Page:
Well I'll be damned : the Texas Institute of Letters has decided to name an award after Mr. Joe Bob Briggs his own self. Also, the news about what Tom Grimes will attempt to do in public in the near future with his new collection of writings from the Iowa Writer's Workshop, The Workshop.
Joe Bob Briggs, His Own Self
Best award category of the year: the new Joe Bob Briggs Humor Award for the Goldang Funniest Texas Book, recently established by the Texas Insitute of Letters, and worth $1,000, to be bestowed annually to a commercially published author by a panel of three judges (unless the panel decides there hasn't been anything funny written in Texas or about Texas in the past year). The news release announcing the award has this to say: "The official rationale for the new prize is best explained by Joe Bob Briggs his own self. So sayeth Joe Bob: Whereas all Texans believe they're funny, especially the ones who aren't; and whereas humor has been frequently expressed in the state's architecture, legal statutes, and genetic code; and whereas both comedy and tragedy are, in Texas, relative terms and frequently identical; it is hereby resolved to establish an award of $1,000 per year for the goldang funniest book published by a Texan or about Texas." Now that Marion Winik lives in Pennsylvania, this should fill the humor gap left in her absence during TIL awards banquets... The Antioch Review has awarded Texas writers Rick DeMarinis (The Mortician's Apprentice) and Paul Christensen with the 1998-1999 Award for Distinguished Prose, given for the best prose writing published in the Review in the past year. DeMarinis is professor emeritus of creative writing at the University of Texas at El Paso, and Christensen teaches contemporary literature and writing at Texas A & M.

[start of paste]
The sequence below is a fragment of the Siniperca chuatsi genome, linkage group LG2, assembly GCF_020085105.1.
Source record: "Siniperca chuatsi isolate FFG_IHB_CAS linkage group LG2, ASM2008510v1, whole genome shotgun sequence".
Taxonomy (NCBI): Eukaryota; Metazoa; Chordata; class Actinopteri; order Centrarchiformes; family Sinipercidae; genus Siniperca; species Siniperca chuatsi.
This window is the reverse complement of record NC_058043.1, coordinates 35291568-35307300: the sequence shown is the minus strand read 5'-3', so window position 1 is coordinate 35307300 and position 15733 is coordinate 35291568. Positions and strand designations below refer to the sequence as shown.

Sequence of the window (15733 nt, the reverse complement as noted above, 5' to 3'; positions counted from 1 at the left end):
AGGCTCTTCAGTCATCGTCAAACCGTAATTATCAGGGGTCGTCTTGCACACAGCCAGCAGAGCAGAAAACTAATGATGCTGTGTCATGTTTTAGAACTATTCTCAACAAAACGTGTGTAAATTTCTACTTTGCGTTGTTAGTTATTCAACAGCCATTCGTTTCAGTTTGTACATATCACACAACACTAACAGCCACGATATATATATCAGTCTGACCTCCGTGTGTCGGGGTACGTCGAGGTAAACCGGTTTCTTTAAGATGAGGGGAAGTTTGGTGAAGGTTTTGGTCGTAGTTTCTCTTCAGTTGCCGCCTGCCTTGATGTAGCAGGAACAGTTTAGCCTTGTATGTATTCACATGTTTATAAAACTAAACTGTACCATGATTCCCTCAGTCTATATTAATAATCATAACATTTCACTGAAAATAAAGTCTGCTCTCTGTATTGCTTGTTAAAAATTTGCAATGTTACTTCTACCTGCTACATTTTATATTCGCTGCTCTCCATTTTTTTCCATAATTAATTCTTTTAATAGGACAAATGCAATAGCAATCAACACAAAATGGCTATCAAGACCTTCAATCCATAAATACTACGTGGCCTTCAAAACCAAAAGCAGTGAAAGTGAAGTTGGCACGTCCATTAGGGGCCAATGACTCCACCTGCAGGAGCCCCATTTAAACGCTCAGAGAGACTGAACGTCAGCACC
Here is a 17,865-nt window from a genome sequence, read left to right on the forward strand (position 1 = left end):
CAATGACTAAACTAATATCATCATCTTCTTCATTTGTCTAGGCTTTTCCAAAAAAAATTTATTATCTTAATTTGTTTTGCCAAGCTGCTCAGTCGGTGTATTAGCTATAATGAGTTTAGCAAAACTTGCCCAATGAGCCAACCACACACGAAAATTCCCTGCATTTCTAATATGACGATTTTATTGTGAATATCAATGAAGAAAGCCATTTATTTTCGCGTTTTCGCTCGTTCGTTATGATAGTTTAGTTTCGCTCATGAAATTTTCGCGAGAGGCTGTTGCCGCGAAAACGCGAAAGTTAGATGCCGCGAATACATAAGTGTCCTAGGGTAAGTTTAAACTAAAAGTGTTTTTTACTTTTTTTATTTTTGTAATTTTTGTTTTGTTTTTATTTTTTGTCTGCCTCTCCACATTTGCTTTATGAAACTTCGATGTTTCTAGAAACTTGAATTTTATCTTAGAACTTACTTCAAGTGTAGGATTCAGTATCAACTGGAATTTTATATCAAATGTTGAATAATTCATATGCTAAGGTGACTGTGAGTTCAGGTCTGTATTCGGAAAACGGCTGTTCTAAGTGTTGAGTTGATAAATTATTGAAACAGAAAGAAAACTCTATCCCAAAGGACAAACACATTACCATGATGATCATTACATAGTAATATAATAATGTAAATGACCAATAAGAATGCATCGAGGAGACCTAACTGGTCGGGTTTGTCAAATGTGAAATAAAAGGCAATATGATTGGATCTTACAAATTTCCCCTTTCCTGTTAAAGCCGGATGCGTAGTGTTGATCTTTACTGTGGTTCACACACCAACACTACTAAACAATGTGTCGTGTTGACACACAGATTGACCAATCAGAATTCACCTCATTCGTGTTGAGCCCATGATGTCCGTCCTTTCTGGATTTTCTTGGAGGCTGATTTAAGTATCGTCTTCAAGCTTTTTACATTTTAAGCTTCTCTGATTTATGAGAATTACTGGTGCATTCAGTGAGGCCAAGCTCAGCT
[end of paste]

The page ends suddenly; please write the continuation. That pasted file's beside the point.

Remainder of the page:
On October 20, at 7:30pm at Barnes & Noble Arboretum, Tom Grimes will attempt to lift, in public, using only one arm, his new 766-page tome, The Workshop: Seven Decades of the Iowa Writer's Workshop: 43 Stories, Recollections, & Essays on Iowa's Place in Twentieth-Century American Literature... no, no, no -- he'll be presenting it, along with local graduates of the Iowa Writers Workshop James Hynes (Publish and Perish), Miriam Kuznets, and Karen Stolz (The World of Pies, forthcoming). At approximately the same time in Boston, Seattle, New York, and Berkeley, Workshop contributors will be participating in panels at Barnes & Nobles... UT's Michener Center for Writers is hosting playwright, director, and screenwriter Len Jenkin (A Country Doctor, My Uncle Sam, among others) on Thursday, October 21 at 7:30pm in the fourth floor auditorium at the Harry Ransom Center on the UT campus. On Thursday, October 28, the Michener Center hosts poet, editor, and translator Jonathan Galassi at 7:30pm, also in the fourth floor auditorium of the HRC. Galassi is editor-in-chief of Farrar, Straus, and Giroux and president of the Academy of American Poets and was poetry editor of The Paris Review from 1978-1987... Also on October 28: Edmund Morris will be at BookPeople at 7pm, presumably to stick up for himself. Here's your chance to ask the scribe behind Dutch: A Memoir of Ronald Reagan those questions about authorial intrusion you've been dying to ask without critics and politicos butting in.